My take on this is that Islam has a firm rule against such representations — so serious adherents to this religion, if they wish to remain within its arms, should not make drawings of TPH. However, this rule does not, cannot and should not apply to anybody outside the faith. If I sketched the prophet, I would not be drawing the representative of Allah. I would be drawing a person I assume probably lived a long time ago, but who had no more connection to the divine than anyone else. That’s who he is to me, because I’m not a Muslim.

Far be it from me to dictate to anyone else, but I would like to see Muslims accept that the daubings of unbelievers have no real relationship to the Prophet they admire and the God they worship. What is ultimately required is an acceptance that the unbeliever is entitled to his or her unbelief. Liberal Muslims already accept this in principle, but there is a reluctance to go the next step and say, “If you trash my beliefs I’ll find that rather disgusting, but specific cultural requirements about not representing figures of religion do not apply to people who don’t share that religion.”

There is a danger I may be mansplaining, or whatever the white western secular liberal version of that is. There is something iffy about saying “This is a western democracy and if you come here you have to follow OUR rules,” as if there were no possibility that an incoming culture could have a POSITIVE influence. But Europe is multicultural, so to get along at all we may have to put up with people disrespecting our deepest beliefs (After all, how do you disrespect a belief? Simply by NOT SHARING IT.) I happen to be very fond of freedom of expression. If you suggest limiting it, you are offending MY deepest values. But you know what? I still won’t kill you for it.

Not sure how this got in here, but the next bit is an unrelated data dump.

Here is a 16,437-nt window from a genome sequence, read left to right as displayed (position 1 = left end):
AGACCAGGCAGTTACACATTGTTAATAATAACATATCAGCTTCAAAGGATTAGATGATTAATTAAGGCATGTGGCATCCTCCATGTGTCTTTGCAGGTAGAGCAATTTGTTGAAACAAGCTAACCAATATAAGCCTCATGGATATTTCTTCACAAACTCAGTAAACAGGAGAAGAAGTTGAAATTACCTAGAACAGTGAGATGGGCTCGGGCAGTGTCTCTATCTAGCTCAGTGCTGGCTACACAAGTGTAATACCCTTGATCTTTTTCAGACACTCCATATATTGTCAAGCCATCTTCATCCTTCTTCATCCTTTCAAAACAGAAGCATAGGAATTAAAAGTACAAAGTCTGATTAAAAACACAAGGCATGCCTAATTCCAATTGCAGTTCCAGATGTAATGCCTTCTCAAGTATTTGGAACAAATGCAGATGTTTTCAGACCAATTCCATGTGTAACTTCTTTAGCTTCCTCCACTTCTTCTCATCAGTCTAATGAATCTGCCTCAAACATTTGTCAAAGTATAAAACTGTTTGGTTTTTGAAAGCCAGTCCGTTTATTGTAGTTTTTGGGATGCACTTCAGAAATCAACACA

Pontiff: “I’m-a puncha you inna face!”

Via Facebook ~

Fiona:Watching the news. The Pope comes on and says he’ll punch anyone who insults his mother. “What about turning the other cheek?” says D. Me – “He’s Italian. Of course he’ll punch you if you insult his mother.”

Amendment – He’s Argentinian. But he’ll punch you if you dis his mum. Just accept it.

Me: He’ll turn his other cheek and then punch you while you’re distracted by it.

Travis Reeves:  of course, you’re all wrong. The biblical reference you’re making is frequently misinterpreted. The point is not to turn away from the insult, but to offer the other cheek AS WELL.

Me: So in this instance what he should do is discover a second mum for us to insult.

Travis Reeves: Depending on your interpretation, you could hit one person four times as it is. This Pope is starting to sound like a thug.